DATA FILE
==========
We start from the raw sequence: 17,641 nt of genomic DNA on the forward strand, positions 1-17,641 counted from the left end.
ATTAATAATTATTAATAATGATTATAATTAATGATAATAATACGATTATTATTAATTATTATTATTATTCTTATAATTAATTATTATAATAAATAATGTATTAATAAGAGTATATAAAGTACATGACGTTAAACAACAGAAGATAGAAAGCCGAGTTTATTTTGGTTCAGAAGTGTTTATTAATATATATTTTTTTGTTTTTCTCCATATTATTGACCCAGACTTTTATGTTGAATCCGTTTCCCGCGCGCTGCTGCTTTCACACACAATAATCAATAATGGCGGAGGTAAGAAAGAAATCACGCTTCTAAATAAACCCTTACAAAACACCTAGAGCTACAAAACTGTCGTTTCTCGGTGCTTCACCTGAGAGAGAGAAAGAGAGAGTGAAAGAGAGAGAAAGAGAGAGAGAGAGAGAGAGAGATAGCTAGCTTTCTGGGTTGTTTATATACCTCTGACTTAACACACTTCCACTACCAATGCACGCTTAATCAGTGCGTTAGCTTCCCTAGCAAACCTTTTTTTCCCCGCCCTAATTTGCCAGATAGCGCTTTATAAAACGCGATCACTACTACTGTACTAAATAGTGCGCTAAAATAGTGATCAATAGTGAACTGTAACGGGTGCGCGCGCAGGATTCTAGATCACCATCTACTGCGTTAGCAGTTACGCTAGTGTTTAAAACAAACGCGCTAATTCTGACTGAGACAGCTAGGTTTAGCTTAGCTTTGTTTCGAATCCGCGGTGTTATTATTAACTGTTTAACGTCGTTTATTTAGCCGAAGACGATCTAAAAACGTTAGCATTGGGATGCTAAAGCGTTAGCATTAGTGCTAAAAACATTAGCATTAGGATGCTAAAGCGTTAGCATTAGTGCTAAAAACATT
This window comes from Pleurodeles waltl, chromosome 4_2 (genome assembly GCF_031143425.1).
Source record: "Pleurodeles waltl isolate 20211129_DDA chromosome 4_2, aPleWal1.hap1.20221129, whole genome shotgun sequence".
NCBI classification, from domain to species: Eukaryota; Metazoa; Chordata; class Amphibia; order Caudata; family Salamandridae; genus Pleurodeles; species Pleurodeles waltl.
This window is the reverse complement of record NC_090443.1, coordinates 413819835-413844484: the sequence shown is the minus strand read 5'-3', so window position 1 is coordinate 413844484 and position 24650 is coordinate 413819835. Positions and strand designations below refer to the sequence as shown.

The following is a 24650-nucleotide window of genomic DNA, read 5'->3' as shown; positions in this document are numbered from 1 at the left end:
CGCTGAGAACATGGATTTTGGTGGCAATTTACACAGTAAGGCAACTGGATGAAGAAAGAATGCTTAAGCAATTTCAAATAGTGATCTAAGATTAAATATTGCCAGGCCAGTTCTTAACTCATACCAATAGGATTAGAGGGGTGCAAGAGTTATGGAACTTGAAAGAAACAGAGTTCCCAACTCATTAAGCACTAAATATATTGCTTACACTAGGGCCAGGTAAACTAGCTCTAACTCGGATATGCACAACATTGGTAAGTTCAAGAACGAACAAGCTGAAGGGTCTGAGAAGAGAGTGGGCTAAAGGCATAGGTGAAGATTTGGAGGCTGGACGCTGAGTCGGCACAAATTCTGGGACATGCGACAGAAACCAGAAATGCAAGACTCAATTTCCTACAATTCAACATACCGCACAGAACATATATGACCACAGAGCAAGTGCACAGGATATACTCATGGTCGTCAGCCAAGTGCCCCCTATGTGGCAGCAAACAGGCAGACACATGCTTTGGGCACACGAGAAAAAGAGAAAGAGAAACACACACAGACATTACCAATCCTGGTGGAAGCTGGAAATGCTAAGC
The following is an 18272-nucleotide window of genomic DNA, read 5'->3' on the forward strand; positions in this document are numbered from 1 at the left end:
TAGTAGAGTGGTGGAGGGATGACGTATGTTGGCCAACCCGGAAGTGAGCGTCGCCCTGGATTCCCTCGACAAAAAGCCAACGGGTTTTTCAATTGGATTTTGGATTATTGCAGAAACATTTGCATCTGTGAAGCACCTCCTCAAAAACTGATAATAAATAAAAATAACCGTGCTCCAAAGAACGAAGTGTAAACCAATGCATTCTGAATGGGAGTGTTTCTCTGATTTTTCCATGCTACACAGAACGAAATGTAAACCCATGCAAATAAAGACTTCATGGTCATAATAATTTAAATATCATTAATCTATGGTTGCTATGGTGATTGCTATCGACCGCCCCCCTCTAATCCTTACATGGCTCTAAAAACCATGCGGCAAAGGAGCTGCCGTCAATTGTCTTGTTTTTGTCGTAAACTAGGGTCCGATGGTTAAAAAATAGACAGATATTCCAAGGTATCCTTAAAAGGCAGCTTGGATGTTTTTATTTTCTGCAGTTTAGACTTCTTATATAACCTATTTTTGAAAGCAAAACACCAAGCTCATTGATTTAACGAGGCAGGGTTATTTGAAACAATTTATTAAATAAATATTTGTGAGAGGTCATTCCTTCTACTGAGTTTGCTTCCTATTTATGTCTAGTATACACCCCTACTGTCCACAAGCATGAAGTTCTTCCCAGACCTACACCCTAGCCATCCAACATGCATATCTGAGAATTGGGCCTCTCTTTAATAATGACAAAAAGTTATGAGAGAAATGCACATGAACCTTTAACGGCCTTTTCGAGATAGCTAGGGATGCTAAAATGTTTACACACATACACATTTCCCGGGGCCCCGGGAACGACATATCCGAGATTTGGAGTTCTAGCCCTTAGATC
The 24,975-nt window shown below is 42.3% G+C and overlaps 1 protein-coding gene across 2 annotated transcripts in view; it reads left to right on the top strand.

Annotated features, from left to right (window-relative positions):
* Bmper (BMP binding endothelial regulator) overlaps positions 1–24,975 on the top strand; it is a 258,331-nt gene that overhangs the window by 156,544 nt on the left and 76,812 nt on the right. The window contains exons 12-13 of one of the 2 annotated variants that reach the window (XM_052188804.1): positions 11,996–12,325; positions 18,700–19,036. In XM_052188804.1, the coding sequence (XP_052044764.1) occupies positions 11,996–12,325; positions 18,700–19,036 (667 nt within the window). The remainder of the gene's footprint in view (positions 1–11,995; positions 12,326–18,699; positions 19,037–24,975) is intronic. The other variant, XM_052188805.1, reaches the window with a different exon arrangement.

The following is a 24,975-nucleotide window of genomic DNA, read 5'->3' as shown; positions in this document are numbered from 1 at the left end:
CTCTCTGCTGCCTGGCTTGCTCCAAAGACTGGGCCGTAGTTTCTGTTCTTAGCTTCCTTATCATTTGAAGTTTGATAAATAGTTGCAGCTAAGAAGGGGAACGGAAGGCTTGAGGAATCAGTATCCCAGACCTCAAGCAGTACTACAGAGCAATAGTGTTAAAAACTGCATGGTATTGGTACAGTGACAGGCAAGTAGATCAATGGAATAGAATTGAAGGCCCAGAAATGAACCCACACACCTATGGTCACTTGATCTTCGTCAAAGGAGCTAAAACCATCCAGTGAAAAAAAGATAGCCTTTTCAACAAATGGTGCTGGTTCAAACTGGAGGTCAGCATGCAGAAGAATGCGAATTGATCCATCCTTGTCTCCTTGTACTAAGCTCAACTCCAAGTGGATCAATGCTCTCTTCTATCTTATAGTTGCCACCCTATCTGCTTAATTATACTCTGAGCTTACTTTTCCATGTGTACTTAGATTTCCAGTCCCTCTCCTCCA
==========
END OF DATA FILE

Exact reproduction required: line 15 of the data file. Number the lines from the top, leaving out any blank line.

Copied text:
CTCTCTGCTGCCTGGCTTGCTCCAAAGACTGGGCCGTAGTTTCTGTTCTTAGCTTCCTTATCATTTGAAGTTTGATAAATAGTTGCAGCTAAGAAGGGGAACGGAAGGCTTGAGGAATCAGTATCCCAGACCTCAAGCAGTACTACAGAGCAATAGTGTTAAAAACTGCATGGTATTGGTACAGTGACAGGCAAGTAGATCAATGGAATAGAATTGAAGGCCCAGAAATGAACCCACACACCTATGGTCACTTGATCTTCGTCAAAGGAGCTAAAACCATCCAGTGAAAAAAAGATAGCCTTTTCAACAAATGGTGCTGGTTCAAACTGGAGGTCAGCATGCAGAAGAATGCGAATTGATCCATCCTTGTCTCCTTGTACTAAGCTCAACTCCAAGTGGATCAATGCTCTCTTCTATCTTATAGTTGCCACCCTATCTGCTTAATTATACTCTGAGCTTACTTTTCCATGTGTACTTAGATTTCCAGTCCCTCTCCTCCA